Vitamin D Levels in Patients Presenting with Non-Specific Neuromuscular Pain and Fatigue in Ethiopia

  • Guta Zenebe
Keywords: Neuromuscular pain, fatigue, vitamin D deficiency


BACKGROUND: Vitamin D is an important micronutrient impacting multiple physiologic functions including calcium, phosphorus and bone metabolism. Various studies demonstrate low vitamin D levels in non-specific neuromuscular pain disorders and chronic-fatigue-syndromes. This observation was supported by significant improvement of these disorders following Vitamin D supplementation. Several studies demonstrate low serum vitamin D levels in healthy adult Ethiopians despite availability of abundant sunlight.
METHOD: Retrospective medical records review of 62 patients presented to Yehuleshet Specialty Clinic between March 2014- August 2015 with non-specific neuromuscular pain and fatigue. Serum vitamin D levels were obtained at initial clinic visit.
RESULTS: The mean (±SD) age was 51.5 ±15.5 years. Two-third (69.4%) of the participants were female. The majority (56.5%) presented with mixed symptoms, including generalized body ache, paresthesia, neck and back pain, while 45.2% reported fatigue. Fifteen (24.2%) participants were on antiepileptic drugs. All patients had initial serum vitamin D levels < 30 ng/ml, among these 62.9% demonstrated severe deficiency (< 12 ng/ml). Thirty (48.4%) participants reported symptomatic improvement after treatment with standard doses of vitamin D and calcium. Age > 50 years, being housewife, use of antiepileptic medications (AEDs), and higher serum parathyroid hormone are associated with severe vitamin D deficiency.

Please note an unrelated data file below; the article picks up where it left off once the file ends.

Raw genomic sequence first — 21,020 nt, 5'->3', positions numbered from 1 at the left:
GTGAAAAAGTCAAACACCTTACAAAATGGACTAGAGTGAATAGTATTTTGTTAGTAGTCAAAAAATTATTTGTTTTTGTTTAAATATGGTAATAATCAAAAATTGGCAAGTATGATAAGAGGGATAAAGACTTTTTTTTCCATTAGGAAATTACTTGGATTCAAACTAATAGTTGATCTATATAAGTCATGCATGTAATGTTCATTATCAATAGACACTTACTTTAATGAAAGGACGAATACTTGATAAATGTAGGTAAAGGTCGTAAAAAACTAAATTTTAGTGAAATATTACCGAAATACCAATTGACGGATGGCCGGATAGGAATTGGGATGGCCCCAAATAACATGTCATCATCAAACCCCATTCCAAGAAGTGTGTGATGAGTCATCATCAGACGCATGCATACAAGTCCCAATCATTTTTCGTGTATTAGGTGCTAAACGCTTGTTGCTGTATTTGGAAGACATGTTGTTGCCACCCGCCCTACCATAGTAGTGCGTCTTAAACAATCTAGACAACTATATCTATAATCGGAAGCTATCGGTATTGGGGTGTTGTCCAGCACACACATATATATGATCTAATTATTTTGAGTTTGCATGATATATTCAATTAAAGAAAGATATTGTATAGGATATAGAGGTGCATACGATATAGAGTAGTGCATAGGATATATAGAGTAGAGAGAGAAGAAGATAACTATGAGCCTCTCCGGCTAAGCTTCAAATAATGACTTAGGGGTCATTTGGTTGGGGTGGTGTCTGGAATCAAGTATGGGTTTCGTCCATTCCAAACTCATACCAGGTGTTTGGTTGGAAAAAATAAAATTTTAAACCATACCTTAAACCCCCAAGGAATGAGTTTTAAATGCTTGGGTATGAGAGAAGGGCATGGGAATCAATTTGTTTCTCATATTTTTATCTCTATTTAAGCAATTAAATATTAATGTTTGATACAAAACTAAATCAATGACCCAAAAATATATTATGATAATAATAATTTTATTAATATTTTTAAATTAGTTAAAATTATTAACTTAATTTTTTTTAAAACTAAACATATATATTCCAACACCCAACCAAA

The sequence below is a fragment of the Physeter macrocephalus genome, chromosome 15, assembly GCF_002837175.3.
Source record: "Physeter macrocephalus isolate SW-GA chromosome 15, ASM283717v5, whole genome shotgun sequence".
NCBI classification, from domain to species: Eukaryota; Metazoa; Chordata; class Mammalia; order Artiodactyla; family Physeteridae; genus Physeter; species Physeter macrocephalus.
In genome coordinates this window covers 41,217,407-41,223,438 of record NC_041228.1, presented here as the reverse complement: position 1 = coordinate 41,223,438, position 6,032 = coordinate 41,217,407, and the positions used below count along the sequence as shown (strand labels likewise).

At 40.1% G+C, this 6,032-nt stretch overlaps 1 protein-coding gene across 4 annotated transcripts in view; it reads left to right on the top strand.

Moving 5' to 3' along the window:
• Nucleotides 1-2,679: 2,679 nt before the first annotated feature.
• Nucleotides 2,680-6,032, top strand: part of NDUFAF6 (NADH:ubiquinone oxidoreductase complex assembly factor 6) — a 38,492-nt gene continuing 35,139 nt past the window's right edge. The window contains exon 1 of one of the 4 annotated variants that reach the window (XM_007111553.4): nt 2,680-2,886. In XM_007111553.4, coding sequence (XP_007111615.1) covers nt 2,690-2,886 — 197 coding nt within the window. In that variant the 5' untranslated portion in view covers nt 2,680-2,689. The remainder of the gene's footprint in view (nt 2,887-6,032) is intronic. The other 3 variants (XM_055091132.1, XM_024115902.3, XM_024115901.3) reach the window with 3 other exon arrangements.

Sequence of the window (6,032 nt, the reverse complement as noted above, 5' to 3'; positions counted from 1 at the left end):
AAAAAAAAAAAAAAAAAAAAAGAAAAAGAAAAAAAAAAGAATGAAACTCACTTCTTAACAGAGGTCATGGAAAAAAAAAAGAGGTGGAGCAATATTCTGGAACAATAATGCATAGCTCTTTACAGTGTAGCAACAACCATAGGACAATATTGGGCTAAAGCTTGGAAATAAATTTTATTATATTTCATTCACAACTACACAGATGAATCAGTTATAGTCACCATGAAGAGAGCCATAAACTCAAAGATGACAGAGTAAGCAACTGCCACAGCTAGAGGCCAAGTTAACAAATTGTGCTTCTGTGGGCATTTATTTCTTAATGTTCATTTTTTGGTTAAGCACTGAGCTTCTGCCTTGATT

CONCLUSION: This study demonstrated high prevalence of vitamin D deficiency among patients with non-specific neuromuscular pain and fatigue. Vitamin D replacement resulted in significant clinical improvement. It is important to screen vitamin D in individuals with limited sunlight exposure and patients on AEDs when presenting with neuromuscular pain and fatigue.


Journal Identifiers

eISSN: 1029-1857
print ISSN: 1029-1857